What it means in practise Enormous duplication of effort when we are already way behind in time and can least afford to waste our resources. Those who worked hardest to comply were hit with restricted uses while their competitors remained on the market with their « old » labels (brodifacoum inclusion is more than 2 years after difethialone) Those who came first were investing enormous time and resources in coping with being the guinea pigs and fire-fighting the issues with the compliance deadline Every incentive to delay the process, not to expeditie it!! page 21 Title 01 May 2015
Comparative assessment The exclusion criteria included in the new Regulation were not part of the BPD, but aspects of hazardous properties meant that substances could be identified as candidates for substitution – the second gen AVKs meet the criteria for « PBT » (Persistent, Bioaccumulating and Toxic). Comparative assessment occurs at the product re-authorisation stage following active substance renewal. How will it work????? 2 nd gen AVKs are included for 5 years and renewal dossiers need to be submitted 550 days (18 months ) before expiry ……… ie 3.5 years after inclusion. Since product authorisations are arriving more than 2 years after inclusion, rodenticide manufacturers are in almost constant action to defend actives and products. page 22 Title 01 May 2015
Difethialone – timeline in reality SubstanceProduct dossier submission Date of 1 st authorisation Date of mutual recognitions Process finished Difethialone1 November February August November 2011 SubstanceProduct dossier submission Date of 1 st authorisation Date of mutual recognitions Process finished Difethialone1 November 2009 UK - 20 and 27 April 2011 NLD – 11 September 2011 ????? Theoretical Reality By the 1st November 2011 product authorisations (via mutual recognition) in Netherlands, Denmark, Germany, Slovakia and Switzerland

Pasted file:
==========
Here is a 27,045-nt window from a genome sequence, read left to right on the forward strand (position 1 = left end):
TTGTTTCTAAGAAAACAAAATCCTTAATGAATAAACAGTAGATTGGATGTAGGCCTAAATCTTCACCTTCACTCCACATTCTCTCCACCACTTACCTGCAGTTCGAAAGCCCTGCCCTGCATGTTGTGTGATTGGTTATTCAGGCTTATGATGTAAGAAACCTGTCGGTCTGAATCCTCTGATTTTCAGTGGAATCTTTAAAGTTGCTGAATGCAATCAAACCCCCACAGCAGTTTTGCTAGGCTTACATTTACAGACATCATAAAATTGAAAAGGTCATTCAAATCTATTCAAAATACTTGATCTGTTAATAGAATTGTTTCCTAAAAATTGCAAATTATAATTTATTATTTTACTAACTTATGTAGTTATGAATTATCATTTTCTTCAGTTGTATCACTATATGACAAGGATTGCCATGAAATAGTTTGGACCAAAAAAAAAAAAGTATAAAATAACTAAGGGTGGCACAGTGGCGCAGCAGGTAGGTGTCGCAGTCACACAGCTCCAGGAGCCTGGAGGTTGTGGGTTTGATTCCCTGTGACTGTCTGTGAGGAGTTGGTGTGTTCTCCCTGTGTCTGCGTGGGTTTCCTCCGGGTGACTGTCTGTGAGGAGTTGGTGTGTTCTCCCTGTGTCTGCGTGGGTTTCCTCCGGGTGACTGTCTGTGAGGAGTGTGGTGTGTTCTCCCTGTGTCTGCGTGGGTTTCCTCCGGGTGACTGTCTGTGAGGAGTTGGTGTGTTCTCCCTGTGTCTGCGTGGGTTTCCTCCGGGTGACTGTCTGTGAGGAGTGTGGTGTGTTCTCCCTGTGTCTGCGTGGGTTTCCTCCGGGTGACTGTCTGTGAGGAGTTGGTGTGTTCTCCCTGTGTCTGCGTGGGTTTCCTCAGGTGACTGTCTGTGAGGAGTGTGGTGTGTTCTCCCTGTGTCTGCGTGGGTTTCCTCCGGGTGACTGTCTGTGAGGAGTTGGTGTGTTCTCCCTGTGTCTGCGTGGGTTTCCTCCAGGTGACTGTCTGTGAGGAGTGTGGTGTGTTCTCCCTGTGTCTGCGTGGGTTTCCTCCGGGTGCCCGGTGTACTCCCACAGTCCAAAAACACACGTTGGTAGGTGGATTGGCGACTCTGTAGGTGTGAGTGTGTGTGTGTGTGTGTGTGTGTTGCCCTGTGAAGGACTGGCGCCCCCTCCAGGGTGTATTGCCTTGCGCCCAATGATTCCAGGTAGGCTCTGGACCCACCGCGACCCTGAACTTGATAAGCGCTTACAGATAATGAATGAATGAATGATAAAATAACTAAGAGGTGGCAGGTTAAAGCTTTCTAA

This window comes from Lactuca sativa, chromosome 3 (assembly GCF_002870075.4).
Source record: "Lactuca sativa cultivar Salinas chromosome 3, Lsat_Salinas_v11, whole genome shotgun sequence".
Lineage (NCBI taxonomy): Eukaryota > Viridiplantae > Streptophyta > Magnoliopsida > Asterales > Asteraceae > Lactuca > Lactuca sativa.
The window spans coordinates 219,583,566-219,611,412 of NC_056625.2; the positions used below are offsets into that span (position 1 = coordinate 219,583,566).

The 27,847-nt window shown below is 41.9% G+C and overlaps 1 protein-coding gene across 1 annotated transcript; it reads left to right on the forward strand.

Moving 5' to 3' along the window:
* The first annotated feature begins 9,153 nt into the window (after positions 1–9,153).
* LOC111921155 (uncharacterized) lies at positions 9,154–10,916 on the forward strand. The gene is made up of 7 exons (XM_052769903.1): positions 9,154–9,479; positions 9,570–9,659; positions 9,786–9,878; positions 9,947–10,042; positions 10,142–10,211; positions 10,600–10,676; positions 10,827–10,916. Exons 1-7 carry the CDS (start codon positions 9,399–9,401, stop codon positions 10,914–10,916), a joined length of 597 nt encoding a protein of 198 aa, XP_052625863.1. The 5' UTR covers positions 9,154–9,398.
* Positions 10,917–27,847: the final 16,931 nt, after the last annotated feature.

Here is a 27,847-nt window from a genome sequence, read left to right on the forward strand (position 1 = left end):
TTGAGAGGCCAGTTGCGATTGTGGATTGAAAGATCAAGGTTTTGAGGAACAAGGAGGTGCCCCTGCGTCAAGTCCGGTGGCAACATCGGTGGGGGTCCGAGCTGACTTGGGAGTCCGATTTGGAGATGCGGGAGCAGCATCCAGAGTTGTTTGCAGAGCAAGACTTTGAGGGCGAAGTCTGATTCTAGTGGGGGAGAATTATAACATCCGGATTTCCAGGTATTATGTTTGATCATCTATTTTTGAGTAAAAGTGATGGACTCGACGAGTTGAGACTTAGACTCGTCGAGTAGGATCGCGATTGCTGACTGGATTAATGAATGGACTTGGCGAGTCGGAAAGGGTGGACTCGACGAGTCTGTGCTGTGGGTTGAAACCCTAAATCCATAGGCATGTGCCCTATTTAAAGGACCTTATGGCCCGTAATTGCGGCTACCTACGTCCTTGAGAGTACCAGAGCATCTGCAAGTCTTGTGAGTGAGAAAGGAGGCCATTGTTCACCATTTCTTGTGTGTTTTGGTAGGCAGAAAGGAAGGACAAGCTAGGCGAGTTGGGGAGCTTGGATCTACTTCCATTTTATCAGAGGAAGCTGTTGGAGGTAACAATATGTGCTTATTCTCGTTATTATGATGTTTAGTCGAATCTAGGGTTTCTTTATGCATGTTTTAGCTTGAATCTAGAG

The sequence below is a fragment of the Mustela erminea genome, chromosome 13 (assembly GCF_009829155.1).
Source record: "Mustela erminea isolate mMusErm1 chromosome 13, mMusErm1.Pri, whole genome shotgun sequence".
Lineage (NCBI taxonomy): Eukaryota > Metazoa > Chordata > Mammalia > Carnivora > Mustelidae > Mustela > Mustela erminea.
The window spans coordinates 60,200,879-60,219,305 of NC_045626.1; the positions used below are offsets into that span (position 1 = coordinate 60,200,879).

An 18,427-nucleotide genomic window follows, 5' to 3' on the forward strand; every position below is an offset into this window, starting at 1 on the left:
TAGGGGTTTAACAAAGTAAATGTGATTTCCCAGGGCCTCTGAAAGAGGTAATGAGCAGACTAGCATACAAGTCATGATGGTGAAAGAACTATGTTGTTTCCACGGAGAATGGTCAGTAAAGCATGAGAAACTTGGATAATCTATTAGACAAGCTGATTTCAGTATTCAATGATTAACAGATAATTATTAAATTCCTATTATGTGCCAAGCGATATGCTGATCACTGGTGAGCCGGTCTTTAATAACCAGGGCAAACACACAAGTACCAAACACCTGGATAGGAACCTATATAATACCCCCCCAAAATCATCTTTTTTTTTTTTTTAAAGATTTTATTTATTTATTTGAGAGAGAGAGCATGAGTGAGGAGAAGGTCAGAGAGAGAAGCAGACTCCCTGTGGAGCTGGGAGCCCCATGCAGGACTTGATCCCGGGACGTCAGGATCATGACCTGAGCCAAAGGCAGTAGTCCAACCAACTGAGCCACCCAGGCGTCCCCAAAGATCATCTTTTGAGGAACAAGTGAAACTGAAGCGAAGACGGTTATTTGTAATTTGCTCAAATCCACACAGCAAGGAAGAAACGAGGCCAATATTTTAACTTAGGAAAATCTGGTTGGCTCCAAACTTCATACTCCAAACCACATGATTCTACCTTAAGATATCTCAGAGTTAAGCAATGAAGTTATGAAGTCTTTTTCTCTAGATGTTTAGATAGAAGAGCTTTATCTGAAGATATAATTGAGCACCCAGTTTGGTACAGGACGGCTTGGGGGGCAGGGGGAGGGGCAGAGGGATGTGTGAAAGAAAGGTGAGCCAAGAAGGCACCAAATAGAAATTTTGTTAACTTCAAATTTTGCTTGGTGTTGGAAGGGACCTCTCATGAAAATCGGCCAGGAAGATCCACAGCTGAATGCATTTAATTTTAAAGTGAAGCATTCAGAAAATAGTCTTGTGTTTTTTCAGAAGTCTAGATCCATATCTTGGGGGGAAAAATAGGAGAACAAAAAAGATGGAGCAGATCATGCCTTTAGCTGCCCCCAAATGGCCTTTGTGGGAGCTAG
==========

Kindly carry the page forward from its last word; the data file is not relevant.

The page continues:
Difethialone status – 29 March 2012 Discussion ongoing Authorisation granted Dossier submitted UK IEIE NO SWFI PL SK CZ AU DE DK NL BE FR IT ES SW I PT LX GR
Difethialone authorisations – Indoor use only Indoor use for consumer & professional Indoor use for consumer & in and around buildings for prof. Indoor use prof only In and around buildings for professional No clarified position Paste – in and around Grain - indoors
Difethialone – no amateur use No amateur use EU notification sent to the Commission for restriction to professional Application for consumer uses withdrawn Spain & Sweden – trained professionals. Denmark – trained professionals for use against rats. Germany & Finland - professional
Difethialone – rats and/or mice Use against rats and mice for both professional & consumer Use against mice for amateur. Rats and mice professional. No clarified position
Harmonised risk mitigation measures – at the product level What the European Commission want to do now is harmonise these deferred risk mitigation measures. In December 2011 they presented two papers with a focus on risk mitigation. One looked at human health and the second at the environment. These papers were discussed again in a second meeting during w/c 27 th February The industry (Cefic, CEPA, BPCA, RRAC etc) had all (or are in the process of) written papers addressing the suggestions in these papers. What did these two papers say… ??